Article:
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Christian evangelist and self-styled historian David Barton, center, with hat, at the 2004 Republican National Convention in New York City. (Photo: Joe Raedle/Getty Images)
Last Saturday night in northeastern Iowa, moments before Glenn Beck delivered a 56-minute speech in which he eventually got around to endorsing Sen. Ted Cruz for president, a willowy man with powder puff white hair strolled to the lectern and said a few words.
Not once did the man — who spoke of Beck as “a visionary” and who laid his hands on Beck in prayer beforehand — mention Cruz’s name.
David Barton also never told the crowd inside the Five Sullivan Brothers Convention Center his name, even though he introduced other speakers and served as the event’s de facto master of ceremonies.
Barton’s anonymity was fitting. It was something of a metaphor for the relationship between Cruz and Barton, both of whom hail from Texas. Cruz has maintained a delicate balance in his association with Barton, a figure who is a hero to some evangelical Christians, and a fraud to others.
Few figures represent the split running down the middle of American evangelicalism better than Barton, a 62-year-old self-taught historian (critics call him a pseudo-historian) who has for more than two decades stumped across the country telling conservative Christians that their nation’s religious heritage has been covered up and stolen from them by godless secular progressives.
Many in the crowd doubtless knew who Barton was even without an introduction. He is something of a celebrity to those who have viewed his videos at church events or online, or who saw him on Fox News when he regularly appeared on Beck’s show. But Barton’s reputation has taken some big hits in the last few years, and the integrity of his articles, videos and books has been widely called into question, most aggressively by some conservative evangelical scholars and writers. One history professor at a Christian university said Barton was the conservative version of left-wing academic Howard Zinn.
Republican presidential candidate Ted Cruz is joined on stage by conservative commentator Glenn Beck at Five Sullivan Brothers Convention Center in Waterloo, Iowa, January 23, 2016. (Photo: Aaron P. Bernstein/Reuters)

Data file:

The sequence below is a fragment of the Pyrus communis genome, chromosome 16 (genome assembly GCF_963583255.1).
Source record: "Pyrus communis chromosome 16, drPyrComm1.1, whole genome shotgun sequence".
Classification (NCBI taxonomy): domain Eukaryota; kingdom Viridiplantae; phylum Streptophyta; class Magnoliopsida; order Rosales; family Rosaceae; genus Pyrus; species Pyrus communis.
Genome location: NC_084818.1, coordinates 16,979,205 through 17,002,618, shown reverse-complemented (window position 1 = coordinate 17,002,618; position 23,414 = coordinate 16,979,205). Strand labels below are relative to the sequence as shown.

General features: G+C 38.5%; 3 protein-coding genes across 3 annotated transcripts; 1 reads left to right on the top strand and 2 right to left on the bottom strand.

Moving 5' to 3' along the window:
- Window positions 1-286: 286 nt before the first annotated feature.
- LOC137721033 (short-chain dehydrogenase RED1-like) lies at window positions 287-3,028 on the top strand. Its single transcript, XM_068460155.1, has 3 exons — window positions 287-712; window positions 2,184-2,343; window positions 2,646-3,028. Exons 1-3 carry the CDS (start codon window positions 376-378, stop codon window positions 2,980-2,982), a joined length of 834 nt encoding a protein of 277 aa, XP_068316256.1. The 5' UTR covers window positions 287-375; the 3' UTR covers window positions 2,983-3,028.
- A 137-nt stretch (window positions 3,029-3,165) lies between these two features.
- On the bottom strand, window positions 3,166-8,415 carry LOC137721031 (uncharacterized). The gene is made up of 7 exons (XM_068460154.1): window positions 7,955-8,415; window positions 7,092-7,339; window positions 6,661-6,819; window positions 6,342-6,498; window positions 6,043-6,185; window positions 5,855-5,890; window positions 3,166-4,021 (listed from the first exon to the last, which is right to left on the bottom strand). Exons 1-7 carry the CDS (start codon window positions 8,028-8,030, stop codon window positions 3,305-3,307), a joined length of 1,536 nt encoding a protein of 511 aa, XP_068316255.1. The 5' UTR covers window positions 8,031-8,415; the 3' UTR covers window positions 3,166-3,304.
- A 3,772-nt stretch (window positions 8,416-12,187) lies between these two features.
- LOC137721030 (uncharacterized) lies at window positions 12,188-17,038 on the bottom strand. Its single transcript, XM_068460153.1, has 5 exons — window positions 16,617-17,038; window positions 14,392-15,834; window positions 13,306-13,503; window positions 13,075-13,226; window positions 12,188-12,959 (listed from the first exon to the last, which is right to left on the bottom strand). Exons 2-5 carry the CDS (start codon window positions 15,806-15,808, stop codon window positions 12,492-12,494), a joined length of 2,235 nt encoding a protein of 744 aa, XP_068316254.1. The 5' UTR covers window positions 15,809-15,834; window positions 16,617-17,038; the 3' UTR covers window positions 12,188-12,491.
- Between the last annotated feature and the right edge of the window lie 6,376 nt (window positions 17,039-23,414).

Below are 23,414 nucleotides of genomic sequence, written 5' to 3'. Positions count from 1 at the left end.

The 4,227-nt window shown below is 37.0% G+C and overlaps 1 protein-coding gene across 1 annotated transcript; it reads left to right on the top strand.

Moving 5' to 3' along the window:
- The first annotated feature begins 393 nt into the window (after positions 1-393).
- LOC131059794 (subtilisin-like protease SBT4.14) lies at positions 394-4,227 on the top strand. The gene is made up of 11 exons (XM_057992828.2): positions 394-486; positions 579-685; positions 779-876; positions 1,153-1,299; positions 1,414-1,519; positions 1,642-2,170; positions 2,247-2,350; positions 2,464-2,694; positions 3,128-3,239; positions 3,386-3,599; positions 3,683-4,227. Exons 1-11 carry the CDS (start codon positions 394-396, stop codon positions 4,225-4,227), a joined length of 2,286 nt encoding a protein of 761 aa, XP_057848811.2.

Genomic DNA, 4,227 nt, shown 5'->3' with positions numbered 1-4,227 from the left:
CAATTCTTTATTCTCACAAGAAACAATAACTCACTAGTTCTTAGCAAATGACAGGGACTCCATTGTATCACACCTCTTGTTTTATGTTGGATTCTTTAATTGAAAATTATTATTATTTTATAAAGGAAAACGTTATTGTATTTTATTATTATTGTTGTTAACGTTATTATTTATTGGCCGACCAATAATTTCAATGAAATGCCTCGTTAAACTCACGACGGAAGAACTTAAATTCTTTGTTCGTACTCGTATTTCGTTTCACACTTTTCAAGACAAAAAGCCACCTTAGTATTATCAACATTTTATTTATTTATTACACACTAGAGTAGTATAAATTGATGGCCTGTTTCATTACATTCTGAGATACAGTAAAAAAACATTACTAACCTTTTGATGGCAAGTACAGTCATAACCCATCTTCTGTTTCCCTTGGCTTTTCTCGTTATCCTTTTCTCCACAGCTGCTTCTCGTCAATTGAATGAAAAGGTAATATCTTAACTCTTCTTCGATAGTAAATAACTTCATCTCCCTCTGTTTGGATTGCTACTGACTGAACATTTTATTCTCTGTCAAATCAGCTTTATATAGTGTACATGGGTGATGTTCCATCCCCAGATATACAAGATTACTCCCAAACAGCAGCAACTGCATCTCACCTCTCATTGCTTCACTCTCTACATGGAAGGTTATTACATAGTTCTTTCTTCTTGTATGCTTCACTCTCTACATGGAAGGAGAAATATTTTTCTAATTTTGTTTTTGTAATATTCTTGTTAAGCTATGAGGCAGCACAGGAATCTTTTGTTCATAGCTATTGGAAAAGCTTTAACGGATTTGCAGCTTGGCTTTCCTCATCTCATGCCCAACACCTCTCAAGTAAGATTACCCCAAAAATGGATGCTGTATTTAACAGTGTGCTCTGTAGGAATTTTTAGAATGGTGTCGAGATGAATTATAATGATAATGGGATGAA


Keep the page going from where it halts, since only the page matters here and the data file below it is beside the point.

“Neither of them are historians. They just want to use and manipulate the past to serve their own political or ideological agendas in the present,” wrote John Fea, chair of the history department at Messiah College in Mechanicsburg, Pa.
Yet Barton is helpful to Cruz because the presidential candidate has built his strategy for winning the Republican nomination around winning in Iowa, the first state to vote in the primary process, and a place where 60 percent of the GOP electorate identifies as evangelical. Too close an association with Barton, however, would open Cruz up to questions about the influence on his thinking of a man whose views about faith and politics can often sound like Christian reconstructionism — the belief that government laws and policies should be drawn explicitly from the Bible.
Barton argued in 2011 that the progressive income tax, capital gains tax and the estate tax (or death tax), are all contrary to the Bible. “Jesus has two entire teachings on the capital gains tax,” Barton claimed, citing Luke 19:13-26 and Matthew 25:14-29. And, he added, “Jesus did not like the minimum wage.”
The Bible does not address any of these issues explicitly. Barton was taking parables told by Jesus in the New Testament and interpreting them quite liberally. Barton said in an interview that his critics often misinterpret or exaggerate his many claims. “I like the Constitution we’ve got. I’m not trying to replace it with the Bible,” he said. When asked about his comments about Jesus’ views on tax policy, Barton deflected the question. “What I often say in reporting history doesn’t mean that’s what I’m advocating for policy right now,” he said.
Barton may say statements about Jesus’ view of taxes aren’t prescriptive, but for Christians who believe the Bible should govern all aspects of their lives, Barton’s comments provide a theological justification for ignoring their tax bill that takes higher precedence than the law. If the word of God is explicitly opposed to what the Internal Revenue Service is doing, such a believer might reason with himself, then he or she is in fact bound to oppose and defy the IRS.
These are not the types of statements the Cruz campaign wants their candidate being questioned about on the campaign trail. In September Barton was named as the leader of a pro-Cruz super-PAC, Keep the Promise, making him an official supporter of Cruz’s but without any official connection to Cruz’s campaign. Of course, if Cruz world was uncomfortable with Barton’s endorsement, they wouldn’t have wanted him involved with the super-PAC at all.
One of Barton’s most noticeable projects so far in the campaign was to gather roughly 300 pastors and “faith leaders” at the Texas ranch of fracking billionaire Farris Wilks during the week after Christmas for a day of discussion and prayer. (Wilks had given $10 million to Keep the Promise III, one of three super-PACs under the umbrella of the one run by Barton.)
Afterward, Barton told The New York Times that Cruz spent 90 minutes praying with the group, which was a “pleasant surprise” to those in attendance.